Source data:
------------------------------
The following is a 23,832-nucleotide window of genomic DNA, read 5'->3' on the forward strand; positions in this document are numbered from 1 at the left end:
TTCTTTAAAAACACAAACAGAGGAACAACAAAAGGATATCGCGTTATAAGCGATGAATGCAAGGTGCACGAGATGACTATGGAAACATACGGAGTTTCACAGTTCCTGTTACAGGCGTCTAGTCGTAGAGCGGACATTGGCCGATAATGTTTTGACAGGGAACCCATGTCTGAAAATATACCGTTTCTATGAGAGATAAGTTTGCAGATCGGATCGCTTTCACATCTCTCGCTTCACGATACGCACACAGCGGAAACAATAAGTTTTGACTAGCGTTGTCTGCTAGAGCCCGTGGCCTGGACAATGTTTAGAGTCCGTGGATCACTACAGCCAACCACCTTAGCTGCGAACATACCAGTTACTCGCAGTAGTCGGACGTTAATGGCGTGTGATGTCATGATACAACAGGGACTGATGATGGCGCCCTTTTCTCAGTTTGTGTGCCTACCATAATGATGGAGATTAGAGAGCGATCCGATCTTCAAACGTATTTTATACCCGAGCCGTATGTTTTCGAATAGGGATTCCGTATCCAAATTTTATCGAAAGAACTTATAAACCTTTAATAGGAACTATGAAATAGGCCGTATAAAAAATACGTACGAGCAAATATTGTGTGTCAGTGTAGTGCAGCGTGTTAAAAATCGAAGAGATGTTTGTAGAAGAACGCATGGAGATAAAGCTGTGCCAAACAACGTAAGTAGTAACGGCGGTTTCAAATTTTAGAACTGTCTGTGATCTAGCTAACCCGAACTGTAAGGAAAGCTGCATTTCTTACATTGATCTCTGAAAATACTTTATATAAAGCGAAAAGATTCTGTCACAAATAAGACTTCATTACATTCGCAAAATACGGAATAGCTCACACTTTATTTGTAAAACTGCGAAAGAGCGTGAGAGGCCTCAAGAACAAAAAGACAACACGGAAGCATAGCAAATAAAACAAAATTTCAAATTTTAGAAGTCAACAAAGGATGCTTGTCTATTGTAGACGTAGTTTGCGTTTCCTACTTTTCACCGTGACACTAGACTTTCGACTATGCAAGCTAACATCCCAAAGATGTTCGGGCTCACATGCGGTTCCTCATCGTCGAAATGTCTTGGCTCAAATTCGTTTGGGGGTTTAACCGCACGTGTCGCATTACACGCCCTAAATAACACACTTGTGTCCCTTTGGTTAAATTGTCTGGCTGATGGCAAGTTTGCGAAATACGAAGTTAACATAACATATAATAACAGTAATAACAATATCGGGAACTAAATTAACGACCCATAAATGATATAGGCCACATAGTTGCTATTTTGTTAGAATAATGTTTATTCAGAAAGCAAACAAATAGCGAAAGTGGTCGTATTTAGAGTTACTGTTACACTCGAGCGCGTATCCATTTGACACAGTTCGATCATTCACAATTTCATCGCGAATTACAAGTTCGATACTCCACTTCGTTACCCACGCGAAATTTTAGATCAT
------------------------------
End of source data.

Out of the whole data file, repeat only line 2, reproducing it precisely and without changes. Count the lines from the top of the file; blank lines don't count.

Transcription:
TTCTTTAAAAACACAAACAGAGGAACAACAAAAGGATATCGCGTTATAAGCGATGAATGCAAGGTGCACGAGATGACTATGGAAACATACGGAGTTTCACAGTTCCTGTTACAGGCGTCTAGTCGTAGAGCGGACATTGGCCGATAATGTTTTGACAGGGAACCCATGTCTGAAAATATACCGTTTCTATGAGAGATAAGTTTGCAGATCGGATCGCTTTCACATCTCTCGCTTCACGATACGCACACAGCGGAAACAATAAGTTTTGACTAGCGTTGTCTGCTAGAGCCCGTGGCCTGGACAATGTTTAGAGTCCGTGGATCACTACAGCCAACCACCTTAGCTGCGAACATACCAGTTACTCGCAGTAGTCGGACGTTAATGGCGTGTGATGTCATGATACAACAGGGACTGATGATGGCGCCCTTTTCTCAGTTTGTGTGCCTACCATAATGATGGAGATTAGAGAGCGATCCGATCTTCAAACGTATTTTATACCCGAGCCGTATGTTTTCGAATAGGGATTCCGTATCCAAATTTTATCGAAAGAACTTATAAACCTTTAATAGGAACTATGAAATAGGCCGTATAAAAAATACGTACGAGCAAATATTGTGTGTCAGTGTAGTGCAGCGTGTTAAAAATCGAAGAGATGTTTGTAGAAGAACGCATGGAGATAAAGCTGTGCCAAACAACGTAAGTAGTAACGGCGGTTTCAAATTTTAGAACTGTCTGTGATCTAGCTAACCCGAACTGTAAGGAAAGCTGCATTTCTTACATTGATCTCTGAAAATACTTTATATAAAGCGAAAAGATTCTGTCACAAATAAGACTTCATTACATTCGCAAAATACGGAATAGCTCACACTTTATTTGTAAAACTGCGAAAGAGCGTGAGAGGCCTCAAGAACAAAAAGACAACACGGAAGCATAGCAAATAAAACAAAATTTCAAATTTTAGAAGTCAACAAAGGATGCTTGTCTATTGTAGACGTAGTTTGCGTTTCCTACTTTTCACCGTGACACTAGACTTTCGACTATGCAAGCTAACATCCCAAAGATGTTCGGGCTCACATGCGGTTCCTCATCGTCGAAATGTCTTGGCTCAAATTCGTTTGGGGGTTTAACCGCACGTGTCGCATTACACGCCCTAAATAACACACTTGTGTCCCTTTGGTTAAATTGTCTGGCTGATGGCAAGTTTGCGAAATACGAAGTTAACATAACATATAATAACAGTAATAACAATATCGGGAACTAAATTAACGACCCATAAATGATATAGGCCACATAGTTGCTATTTTGTTAGAATAATGTTTATTCAGAAAGCAAACAAATAGCGAAAGTGGTCGTATTTAGAGTTACTGTTACACTCGAGCGCGTATCCATTTGACACAGTTCGATCATTCACAATTTCATCGCGAATTACAAGTTCGATACTCCACTTCGTTACCCACGCGAAATTTTAGATCAT